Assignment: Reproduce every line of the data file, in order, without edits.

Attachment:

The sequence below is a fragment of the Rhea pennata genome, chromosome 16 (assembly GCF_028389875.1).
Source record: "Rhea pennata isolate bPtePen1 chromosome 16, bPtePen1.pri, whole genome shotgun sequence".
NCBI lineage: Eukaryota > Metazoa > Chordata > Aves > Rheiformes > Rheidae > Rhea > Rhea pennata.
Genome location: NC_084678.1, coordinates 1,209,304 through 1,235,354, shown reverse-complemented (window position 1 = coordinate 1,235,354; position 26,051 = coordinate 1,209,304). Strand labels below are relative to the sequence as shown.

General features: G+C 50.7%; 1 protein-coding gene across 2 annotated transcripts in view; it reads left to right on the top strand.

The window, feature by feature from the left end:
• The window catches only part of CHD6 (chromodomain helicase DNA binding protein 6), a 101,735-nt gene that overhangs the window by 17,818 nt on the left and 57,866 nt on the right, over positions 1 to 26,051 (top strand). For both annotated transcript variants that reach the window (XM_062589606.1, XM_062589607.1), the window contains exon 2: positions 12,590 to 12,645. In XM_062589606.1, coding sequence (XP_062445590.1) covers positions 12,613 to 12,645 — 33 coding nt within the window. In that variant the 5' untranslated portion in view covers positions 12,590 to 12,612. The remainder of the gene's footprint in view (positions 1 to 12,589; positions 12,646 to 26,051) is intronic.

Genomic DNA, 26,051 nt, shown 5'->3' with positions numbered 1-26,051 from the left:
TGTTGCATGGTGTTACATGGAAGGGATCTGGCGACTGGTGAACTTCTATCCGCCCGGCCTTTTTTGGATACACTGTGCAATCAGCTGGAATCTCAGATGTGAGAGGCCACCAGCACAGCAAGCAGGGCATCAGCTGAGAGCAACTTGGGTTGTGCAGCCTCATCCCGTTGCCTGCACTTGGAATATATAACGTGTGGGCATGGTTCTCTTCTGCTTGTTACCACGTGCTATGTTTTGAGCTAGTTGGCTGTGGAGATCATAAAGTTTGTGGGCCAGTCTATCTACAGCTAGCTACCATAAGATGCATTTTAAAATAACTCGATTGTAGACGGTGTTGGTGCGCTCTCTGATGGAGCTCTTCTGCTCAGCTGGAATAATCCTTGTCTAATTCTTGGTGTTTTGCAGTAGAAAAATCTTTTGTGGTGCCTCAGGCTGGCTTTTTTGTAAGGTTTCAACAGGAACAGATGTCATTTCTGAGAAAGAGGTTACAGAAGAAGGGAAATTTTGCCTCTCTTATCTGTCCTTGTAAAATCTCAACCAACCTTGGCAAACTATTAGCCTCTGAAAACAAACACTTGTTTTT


The sequence below is a fragment of the Rhea pennata genome, chromosome 16 (assembly GCF_028389875.1).
Source record: "Rhea pennata isolate bPtePen1 chromosome 16, bPtePen1.pri, whole genome shotgun sequence".
NCBI lineage: Eukaryota > Metazoa > Chordata > Aves > Rheiformes > Rheidae > Rhea > Rhea pennata.
Genome location: NC_084678.1, coordinates 1,209,304 through 1,235,354, shown reverse-complemented (window position 1 = coordinate 1,235,354; position 26,051 = coordinate 1,209,304). Strand labels below are relative to the sequence as shown.

General features: G+C 50.7%; 1 protein-coding gene across 2 annotated transcripts in view; it reads left to right on the top strand.

The window, feature by feature from the left end:
• The window catches only part of CHD6 (chromodomain helicase DNA binding protein 6), a 101,735-nt gene that overhangs the window by 17,818 nt on the left and 57,866 nt on the right, over positions 1 to 26,051 (top strand). For both annotated transcript variants that reach the window (XM_062589606.1, XM_062589607.1), the window contains exon 2: positions 12,590 to 12,645. In XM_062589606.1, coding sequence (XP_062445590.1) covers positions 12,613 to 12,645 — 33 coding nt within the window. In that variant the 5' untranslated portion in view covers positions 12,590 to 12,612. The remainder of the gene's footprint in view (positions 1 to 12,589; positions 12,646 to 26,051) is intronic.

Genomic DNA, 26,051 nt, shown 5'->3' with positions numbered 1-26,051 from the left:
TGTTGCATGGTGTTACATGGAAGGGATCTGGCGACTGGTGAACTTCTATCCGCCCGGCCTTTTTTGGATACACTGTGCAATCAGCTGGAATCTCAGATGTGAGAGGCCACCAGCACAGCAAGCAGGGCATCAGCTGAGAGCAACTTGGGTTGTGCAGCCTCATCCCGTTGCCTGCACTTGGAATATATAACGTGTGGGCATGGTTCTCTTCTGCTTGTTACCACGTGCTATGTTTTGAGCTAGTTGGCTGTGGAGATCATAAAGTTTGTGGGCCAGTCTATCTACAGCTAGCTACCATAAGATGCATTTTAAAATAACTCGATTGTAGACGGTGTTGGTGCGCTCTCTGATGGAGCTCTTCTGCTCAGCTGGAATAATCCTTGTCTAATTCTTGGTGTTTTGCAGTAGAAAAATCTTTTGTGGTGCCTCAGGCTGGCTTTTTTGTAAGGTTTCAACAGGAACAGATGTCATTTCTGAGAAAGAGGTTACAGAAGAAGGGAAATTTTGCCTCTCTTATCTGTCCTTGTAAAATCTCAACCAACCTTGGCAAACTATTAGCCTCTGAAAACAAACACTTGTTTTT